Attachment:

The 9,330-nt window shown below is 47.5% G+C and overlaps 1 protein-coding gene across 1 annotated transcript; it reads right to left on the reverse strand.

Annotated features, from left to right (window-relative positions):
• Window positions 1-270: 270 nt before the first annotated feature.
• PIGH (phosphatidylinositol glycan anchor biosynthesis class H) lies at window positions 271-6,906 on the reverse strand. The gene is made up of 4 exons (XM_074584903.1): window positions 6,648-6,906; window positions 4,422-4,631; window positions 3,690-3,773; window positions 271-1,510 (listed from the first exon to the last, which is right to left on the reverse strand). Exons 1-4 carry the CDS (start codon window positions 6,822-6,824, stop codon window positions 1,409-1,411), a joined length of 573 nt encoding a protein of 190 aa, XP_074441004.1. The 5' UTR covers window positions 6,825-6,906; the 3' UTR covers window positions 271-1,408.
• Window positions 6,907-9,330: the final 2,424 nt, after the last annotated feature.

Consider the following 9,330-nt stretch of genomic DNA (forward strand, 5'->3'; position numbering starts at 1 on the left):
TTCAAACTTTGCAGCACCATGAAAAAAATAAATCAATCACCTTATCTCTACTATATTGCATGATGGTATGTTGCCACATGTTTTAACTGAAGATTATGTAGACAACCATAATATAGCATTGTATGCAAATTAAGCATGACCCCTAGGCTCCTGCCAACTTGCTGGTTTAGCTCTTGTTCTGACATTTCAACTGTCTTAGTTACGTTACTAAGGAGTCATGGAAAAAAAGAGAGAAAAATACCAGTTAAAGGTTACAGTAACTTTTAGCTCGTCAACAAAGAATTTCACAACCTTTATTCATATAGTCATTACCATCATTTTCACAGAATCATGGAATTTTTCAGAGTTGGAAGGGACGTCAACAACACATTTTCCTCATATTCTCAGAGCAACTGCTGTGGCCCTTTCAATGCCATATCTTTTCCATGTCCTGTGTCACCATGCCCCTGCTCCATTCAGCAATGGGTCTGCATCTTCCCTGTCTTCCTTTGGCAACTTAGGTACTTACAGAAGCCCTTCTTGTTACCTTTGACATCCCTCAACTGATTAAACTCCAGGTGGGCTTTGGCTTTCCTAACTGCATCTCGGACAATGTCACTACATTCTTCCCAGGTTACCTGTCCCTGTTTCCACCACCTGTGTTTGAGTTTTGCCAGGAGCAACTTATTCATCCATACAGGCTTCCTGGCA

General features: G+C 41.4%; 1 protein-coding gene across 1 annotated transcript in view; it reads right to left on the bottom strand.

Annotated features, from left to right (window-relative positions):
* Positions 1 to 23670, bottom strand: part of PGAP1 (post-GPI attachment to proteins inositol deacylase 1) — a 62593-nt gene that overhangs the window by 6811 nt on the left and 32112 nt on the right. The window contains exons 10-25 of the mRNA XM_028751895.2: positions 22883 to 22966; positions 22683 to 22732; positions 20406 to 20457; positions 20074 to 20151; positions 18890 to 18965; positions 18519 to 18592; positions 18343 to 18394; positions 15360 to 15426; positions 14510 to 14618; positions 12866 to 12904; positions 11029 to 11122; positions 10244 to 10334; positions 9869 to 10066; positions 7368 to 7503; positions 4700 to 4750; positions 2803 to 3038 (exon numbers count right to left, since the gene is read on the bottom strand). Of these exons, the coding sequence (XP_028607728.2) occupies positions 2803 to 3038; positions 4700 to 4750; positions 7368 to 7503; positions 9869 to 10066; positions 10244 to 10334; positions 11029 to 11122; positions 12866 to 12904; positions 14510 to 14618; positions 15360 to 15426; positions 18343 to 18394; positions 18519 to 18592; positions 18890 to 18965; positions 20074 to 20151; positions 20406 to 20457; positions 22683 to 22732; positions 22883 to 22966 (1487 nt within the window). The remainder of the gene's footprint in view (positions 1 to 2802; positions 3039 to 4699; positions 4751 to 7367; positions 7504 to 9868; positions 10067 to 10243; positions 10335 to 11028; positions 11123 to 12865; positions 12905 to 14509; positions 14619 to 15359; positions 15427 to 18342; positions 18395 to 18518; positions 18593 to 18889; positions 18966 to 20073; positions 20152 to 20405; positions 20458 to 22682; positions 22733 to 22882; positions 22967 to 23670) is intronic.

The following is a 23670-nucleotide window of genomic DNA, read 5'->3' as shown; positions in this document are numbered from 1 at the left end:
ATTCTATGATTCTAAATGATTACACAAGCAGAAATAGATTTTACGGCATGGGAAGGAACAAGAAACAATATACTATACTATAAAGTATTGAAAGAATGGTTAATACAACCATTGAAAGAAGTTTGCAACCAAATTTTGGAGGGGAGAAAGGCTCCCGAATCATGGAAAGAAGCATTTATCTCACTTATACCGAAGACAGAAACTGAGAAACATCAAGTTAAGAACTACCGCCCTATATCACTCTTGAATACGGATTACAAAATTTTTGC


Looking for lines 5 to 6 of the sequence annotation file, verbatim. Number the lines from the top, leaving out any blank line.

• Window positions 6,907-9,330: the final 2,424 nt, after the last annotated feature.

Consider the following 9,330-nt stretch of genomic DNA (forward strand, 5'->3'; position numbering starts at 1 on the left):